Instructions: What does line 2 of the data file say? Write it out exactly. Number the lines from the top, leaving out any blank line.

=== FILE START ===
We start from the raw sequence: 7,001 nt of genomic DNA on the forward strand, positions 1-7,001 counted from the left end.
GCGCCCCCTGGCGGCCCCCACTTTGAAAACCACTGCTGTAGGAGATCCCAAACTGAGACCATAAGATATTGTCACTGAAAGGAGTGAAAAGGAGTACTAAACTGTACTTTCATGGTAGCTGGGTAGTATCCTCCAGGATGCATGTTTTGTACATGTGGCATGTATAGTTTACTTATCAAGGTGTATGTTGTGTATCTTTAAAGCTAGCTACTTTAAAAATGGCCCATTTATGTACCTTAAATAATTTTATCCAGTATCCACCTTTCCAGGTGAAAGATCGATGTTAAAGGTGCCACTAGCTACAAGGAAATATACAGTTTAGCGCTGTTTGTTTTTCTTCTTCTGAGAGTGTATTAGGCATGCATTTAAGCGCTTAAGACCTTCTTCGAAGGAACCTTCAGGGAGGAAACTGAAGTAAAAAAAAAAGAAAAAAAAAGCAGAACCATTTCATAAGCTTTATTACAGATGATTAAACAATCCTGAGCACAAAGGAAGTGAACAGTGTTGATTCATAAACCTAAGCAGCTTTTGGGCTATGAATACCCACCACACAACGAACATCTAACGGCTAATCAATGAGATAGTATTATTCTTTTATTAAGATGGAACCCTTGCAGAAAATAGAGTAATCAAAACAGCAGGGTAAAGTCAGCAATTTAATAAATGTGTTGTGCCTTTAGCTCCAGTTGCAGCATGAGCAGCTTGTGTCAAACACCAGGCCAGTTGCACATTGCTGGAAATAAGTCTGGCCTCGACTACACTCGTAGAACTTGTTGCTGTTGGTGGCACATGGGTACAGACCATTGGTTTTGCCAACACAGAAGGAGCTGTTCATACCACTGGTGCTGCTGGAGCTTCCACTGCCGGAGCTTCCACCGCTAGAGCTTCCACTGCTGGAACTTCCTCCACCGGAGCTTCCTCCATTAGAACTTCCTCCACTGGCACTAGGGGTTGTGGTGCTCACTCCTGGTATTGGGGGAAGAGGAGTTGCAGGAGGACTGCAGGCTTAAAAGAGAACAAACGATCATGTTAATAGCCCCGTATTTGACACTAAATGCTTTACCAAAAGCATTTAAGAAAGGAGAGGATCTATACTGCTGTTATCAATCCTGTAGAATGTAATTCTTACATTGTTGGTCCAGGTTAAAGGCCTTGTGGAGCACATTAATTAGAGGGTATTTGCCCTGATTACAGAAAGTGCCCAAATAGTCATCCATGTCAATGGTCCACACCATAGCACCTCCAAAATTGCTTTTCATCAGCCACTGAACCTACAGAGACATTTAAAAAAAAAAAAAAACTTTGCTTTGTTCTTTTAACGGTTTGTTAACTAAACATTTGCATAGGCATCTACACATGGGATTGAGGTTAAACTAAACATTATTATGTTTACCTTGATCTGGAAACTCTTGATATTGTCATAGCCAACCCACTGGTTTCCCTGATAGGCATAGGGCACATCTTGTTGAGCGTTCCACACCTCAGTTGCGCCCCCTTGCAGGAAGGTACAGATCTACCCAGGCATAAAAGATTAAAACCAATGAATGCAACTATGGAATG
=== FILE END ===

GCGCCCCCTGGCGGCCCCCACTTTGAAAACCACTGCTGTAGGAGATCCCAAACTGAGACCATAAGATATTGTCACTGAAAGGAGTGAAAAGGAGTACTAAACTGTACTTTCATGGTAGCTGGGTAGTATCCTCCAGGATGCATGTTTTGTACATGTGGCATGTATAGTTTACTTATCAAGGTGTATGTTGTGTATCTTTAAAGCTAGCTACTTTAAAAATGGCCCATTTATGTACCTTAAATAATTTTATCCAGTATCCACCTTTCCAGGTGAAAGATCGATGTTAAAGGTGCCACTAGCTACAAGGAAATATACAGTTTAGCGCTGTTTGTTTTTCTTCTTCTGAGAGTGTATTAGGCATGCATTTAAGCGCTTAAGACCTTCTTCGAAGGAACCTTCAGGGAGGAAACTGAAGTAAAAAAAAAAGAAAAAAAAAGCAGAACCATTTCATAAGCTTTATTACAGATGATTAAACAATCCTGAGCACAAAGGAAGTGAACAGTGTTGATTCATAAACCTAAGCAGCTTTTGGGCTATGAATACCCACCACACAACGAACATCTAACGGCTAATCAATGAGATAGTATTATTCTTTTATTAAGATGGAACCCTTGCAGAAAATAGAGTAATCAAAACAGCAGGGTAAAGTCAGCAATTTAATAAATGTGTTGTGCCTTTAGCTCCAGTTGCAGCATGAGCAGCTTGTGTCAAACACCAGGCCAGTTGCACATTGCTGGAAATAAGTCTGGCCTCGACTACACTCGTAGAACTTGTTGCTGTTGGTGGCACATGGGTACAGACCATTGGTTTTGCCAACACAGAAGGAGCTGTTCATACCACTGGTGCTGCTGGAGCTTCCACTGCCGGAGCTTCCACCGCTAGAGCTTCCACTGCTGGAACTTCCTCCACCGGAGCTTCCTCCATTAGAACTTCCTCCACTGGCACTAGGGGTTGTGGTGCTCACTCCTGGTATTGGGGGAAGAGGAGTTGCAGGAGGACTGCAGGCTTAAAAGAGAACAAACGATCATGTTAATAGCCCCGTATTTGACACTAAATGCTTTACCAAAAGCATTTAAGAAAGGAGAGGATCTATACTGCTGTTATCAATCCTGTAGAATGTAATTCTTACATTGTTGGTCCAGGTTAAAGGCCTTGTGGAGCACATTAATTAGAGGGTATTTGCCCTGATTACAGAAAGTGCCCAAATAGTCATCCATGTCAATGGTCCACACCATAGCACCTCCAAAATTGCTTTTCATCAGCCACTGAACCTACAGAGACATTTAAAAAAAAAAAAAAACTTTGCTTTGTTCTTTTAACGGTTTGTTAACTAAACATTTGCATAGGCATCTACACATGGGATTGAGGTTAAACTAAACATTATTATGTTTACCTTGATCTGGAAACTCTTGATATTGTCATAGCCAACCCACTGGTTTCCCTGATAGGCATAGGGCACATCTTGTTGAGCGTTCCACACCTCAGTTGCGCCCCCTTGCAGGAAGGTACAGATCTACCCAGGCATAAAAGATTAAAACCAATGAATGCAACTATGGAATG